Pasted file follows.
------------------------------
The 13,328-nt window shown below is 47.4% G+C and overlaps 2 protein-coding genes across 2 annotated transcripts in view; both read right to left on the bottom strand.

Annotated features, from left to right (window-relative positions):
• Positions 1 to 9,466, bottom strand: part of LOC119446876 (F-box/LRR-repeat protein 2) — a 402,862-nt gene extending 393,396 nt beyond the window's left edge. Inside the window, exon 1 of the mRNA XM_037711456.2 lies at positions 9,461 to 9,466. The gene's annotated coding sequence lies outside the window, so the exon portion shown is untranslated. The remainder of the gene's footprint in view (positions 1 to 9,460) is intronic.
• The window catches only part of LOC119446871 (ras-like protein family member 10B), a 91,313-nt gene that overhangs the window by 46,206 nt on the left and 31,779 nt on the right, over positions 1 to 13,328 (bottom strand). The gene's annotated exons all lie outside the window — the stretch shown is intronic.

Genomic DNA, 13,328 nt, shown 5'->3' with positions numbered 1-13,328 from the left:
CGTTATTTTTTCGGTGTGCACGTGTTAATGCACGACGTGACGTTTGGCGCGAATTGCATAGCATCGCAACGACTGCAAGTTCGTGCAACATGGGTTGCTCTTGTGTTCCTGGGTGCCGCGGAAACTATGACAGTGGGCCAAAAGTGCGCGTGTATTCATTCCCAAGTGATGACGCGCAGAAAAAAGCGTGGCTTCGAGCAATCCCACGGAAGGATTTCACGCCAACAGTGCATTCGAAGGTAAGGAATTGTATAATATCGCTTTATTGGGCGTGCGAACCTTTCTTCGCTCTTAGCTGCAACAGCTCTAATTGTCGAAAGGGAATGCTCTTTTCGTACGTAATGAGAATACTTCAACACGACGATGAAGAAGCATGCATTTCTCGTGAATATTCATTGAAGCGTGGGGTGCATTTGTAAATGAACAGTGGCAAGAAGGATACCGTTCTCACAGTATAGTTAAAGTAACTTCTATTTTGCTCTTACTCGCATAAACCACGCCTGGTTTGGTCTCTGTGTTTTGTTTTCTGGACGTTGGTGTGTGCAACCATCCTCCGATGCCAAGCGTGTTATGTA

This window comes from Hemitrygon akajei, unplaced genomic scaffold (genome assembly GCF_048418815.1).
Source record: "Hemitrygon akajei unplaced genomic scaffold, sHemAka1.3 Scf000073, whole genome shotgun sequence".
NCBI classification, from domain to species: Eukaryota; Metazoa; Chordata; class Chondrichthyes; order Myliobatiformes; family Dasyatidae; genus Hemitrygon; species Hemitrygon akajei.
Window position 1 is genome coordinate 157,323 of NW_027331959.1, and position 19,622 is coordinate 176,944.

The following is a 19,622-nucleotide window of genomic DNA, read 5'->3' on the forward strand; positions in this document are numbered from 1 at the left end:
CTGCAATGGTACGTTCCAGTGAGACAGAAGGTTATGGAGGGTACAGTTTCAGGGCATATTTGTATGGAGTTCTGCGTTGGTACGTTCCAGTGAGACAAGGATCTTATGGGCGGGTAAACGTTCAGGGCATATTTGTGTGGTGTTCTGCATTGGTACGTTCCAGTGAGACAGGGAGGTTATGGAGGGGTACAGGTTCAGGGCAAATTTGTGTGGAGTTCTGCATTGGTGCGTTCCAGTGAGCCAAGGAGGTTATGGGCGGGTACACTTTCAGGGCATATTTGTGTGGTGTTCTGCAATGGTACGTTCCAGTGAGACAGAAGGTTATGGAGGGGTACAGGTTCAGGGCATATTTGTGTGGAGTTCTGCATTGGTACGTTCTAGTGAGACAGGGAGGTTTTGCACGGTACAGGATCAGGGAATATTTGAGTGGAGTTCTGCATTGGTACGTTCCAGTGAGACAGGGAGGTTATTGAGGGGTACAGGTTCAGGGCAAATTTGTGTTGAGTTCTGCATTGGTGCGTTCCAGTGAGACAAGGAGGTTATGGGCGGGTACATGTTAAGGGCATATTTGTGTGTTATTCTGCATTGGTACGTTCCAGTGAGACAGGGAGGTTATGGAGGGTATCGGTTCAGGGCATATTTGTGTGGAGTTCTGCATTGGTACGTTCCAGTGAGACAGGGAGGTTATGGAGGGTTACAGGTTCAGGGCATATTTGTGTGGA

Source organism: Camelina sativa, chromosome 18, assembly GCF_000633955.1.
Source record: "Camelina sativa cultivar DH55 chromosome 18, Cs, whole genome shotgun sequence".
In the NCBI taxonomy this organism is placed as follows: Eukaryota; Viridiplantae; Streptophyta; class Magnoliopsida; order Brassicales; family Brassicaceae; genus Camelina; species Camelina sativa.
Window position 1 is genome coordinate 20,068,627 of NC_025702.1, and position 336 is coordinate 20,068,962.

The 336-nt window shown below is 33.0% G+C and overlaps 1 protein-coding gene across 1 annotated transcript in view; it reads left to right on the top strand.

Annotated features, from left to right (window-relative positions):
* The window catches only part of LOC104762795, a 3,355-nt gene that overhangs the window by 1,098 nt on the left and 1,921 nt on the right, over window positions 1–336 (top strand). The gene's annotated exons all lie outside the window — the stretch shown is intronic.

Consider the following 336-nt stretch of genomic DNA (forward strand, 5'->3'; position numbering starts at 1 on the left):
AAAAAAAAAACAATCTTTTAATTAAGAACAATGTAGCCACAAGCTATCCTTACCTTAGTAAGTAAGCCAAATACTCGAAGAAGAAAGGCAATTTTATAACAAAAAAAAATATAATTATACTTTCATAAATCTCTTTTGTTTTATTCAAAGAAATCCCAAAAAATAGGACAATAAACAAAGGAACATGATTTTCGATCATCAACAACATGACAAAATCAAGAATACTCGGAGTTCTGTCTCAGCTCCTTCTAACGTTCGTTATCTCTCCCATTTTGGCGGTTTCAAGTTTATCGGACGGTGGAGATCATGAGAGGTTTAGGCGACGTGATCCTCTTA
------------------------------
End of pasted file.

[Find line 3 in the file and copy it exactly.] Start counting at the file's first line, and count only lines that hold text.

• Positions 1 to 9,466, bottom strand: part of LOC119446876 (F-box/LRR-repeat protein 2) — a 402,862-nt gene extending 393,396 nt beyond the window's left edge. Inside the window, exon 1 of the mRNA XM_037711456.2 lies at positions 9,461 to 9,466. The gene's annotated coding sequence lies outside the window, so the exon portion shown is untranslated. The remainder of the gene's footprint in view (positions 1 to 9,460) is intronic.